By Tony Capitelli
DIRECTOR OF GOVERNMENT AFFAIRS
In this, the fiftieth year since passage of the Fair Housing Act, we acknowledge once again that fighting for the dream of homeownership means advocating to ensure that everyone has equal access to it.
Advocacy is not merely part of what we do as an Association; it is at the core of our mission. It’s easy to take the prospect of owning a home for granted, but the reality is that the dream of homeownership is under constant attack. Because of misinformed ideologies, what was once the easiest lift up the economic ladder for many is no longer attainable for the vast majority of Californians; however, Orange County REALTORS® are not sitting idly by.
In early May, members of OC REALTORS® who serve as California Association of REALTORS® (C.A.R.) Directors and members of the OC REALTORS® Leadership Academy (a delegation of about sixty in total) marched up to Sacramento to fight for homeownership. They met with all the Orange County members of the state Assembly and Senate and pushed for things like increased housing supply, homeownership savings accounts, and accessory dwellings units, the last one of which just might be the best solution to the housing crisis.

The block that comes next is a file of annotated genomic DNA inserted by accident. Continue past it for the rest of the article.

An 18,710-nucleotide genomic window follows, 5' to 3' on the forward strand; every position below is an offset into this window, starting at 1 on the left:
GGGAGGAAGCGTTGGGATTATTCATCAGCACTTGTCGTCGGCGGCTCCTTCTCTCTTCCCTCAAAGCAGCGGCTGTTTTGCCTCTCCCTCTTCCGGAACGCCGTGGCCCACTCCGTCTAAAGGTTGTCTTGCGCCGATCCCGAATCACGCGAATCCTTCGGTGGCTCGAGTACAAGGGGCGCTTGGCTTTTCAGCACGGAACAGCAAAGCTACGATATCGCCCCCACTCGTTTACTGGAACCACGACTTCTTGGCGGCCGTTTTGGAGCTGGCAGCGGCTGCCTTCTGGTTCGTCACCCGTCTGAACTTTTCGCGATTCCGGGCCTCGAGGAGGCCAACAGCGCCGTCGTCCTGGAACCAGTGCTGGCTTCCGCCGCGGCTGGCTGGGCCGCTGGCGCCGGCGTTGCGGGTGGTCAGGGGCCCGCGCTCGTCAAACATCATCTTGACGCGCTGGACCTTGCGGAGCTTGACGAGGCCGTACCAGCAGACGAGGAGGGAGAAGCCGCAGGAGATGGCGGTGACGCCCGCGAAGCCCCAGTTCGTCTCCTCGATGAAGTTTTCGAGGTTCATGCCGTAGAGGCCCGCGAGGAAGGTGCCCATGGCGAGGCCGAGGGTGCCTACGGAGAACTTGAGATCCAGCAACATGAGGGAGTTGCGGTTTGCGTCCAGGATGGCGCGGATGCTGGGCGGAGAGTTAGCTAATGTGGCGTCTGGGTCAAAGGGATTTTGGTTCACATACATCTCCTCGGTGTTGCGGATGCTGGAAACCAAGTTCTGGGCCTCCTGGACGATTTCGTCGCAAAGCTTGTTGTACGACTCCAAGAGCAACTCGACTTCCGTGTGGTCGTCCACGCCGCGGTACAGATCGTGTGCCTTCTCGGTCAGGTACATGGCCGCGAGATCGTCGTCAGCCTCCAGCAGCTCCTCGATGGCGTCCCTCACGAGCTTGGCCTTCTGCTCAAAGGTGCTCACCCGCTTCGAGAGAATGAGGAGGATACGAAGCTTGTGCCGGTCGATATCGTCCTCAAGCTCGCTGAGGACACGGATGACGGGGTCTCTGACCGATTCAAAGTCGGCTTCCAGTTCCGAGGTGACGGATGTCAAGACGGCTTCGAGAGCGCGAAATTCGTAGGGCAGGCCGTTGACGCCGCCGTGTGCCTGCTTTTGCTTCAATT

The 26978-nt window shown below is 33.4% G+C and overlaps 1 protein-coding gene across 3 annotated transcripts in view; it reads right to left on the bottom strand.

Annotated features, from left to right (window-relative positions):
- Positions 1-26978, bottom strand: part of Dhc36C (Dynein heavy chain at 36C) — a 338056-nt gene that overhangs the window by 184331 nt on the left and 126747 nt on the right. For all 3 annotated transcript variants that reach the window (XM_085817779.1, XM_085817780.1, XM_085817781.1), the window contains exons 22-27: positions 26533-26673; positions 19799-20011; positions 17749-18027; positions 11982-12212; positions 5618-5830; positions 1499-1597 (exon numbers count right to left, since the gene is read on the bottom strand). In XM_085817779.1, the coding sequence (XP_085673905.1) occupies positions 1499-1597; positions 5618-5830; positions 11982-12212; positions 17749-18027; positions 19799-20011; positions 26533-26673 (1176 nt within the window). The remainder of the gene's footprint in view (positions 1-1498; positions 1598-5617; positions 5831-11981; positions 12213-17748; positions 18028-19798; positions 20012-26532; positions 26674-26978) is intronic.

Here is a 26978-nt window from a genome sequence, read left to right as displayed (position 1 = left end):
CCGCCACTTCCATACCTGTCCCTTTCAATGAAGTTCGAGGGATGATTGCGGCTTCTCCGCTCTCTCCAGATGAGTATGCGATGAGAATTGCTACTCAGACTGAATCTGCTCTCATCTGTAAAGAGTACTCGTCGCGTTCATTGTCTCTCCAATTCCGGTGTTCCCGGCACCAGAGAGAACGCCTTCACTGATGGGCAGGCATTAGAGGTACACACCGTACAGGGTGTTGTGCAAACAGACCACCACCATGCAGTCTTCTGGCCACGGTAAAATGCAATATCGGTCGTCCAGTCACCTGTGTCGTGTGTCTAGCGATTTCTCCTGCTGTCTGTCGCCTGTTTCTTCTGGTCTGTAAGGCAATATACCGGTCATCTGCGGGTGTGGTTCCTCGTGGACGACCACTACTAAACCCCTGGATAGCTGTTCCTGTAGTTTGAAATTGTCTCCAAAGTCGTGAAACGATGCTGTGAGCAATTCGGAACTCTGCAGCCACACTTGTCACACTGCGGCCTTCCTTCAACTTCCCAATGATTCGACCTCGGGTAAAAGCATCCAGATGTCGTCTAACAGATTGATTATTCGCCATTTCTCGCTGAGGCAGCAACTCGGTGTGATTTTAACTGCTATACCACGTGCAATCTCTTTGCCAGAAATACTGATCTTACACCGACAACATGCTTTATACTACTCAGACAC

While in Sacramento, they received word that the C.A.R. Property Tax Fairness Initiative had qualified for the ballot. This initiative— which would allow seniors fifty-five and older, the disabled, and victims of natural disasters to carry their current Proposition 13– protected property tax assessment level to another home anywhere in the state—has the potential to free up a huge amount of muchneeded housing stock.
At the end of May, members of Orange County REALTORS® who serve as National Association of REALTORS® (NAR) Directors made a similar trek to Washington, D.C., to do the very same thing. While the political environment in our nation’s capital is much different from that in Sacramento, other forms of attack on homeownership abound.
Meeting with local members of Congress, we asked for changes to the antihomeownership tax bill that passed last year. These included eliminating the marriage penalty and increasing the state and local tax deduction for married couples. We also advocated for fairness on the internet by supporting net neutrality; and we urged that the National Flood Insurance Program, which would protect up to 60,000 transactions, be reauthorized.
The theme for these NAR Legislative Meetings was Fair Housing in celebration of the fiftieth anniversary of the Fair Housing Act. This Act declared a national policy of fair housing throughout the United States and made illegal any discrimination in the sale, lease, or rental of housing based on race, color, religion, sex, handicap, familial status, or national origin. Although twenty-one states (including California) also prohibit housing discrimination based on sexual orientation, federal law does not specifically mention either sexual orientation or gender identity.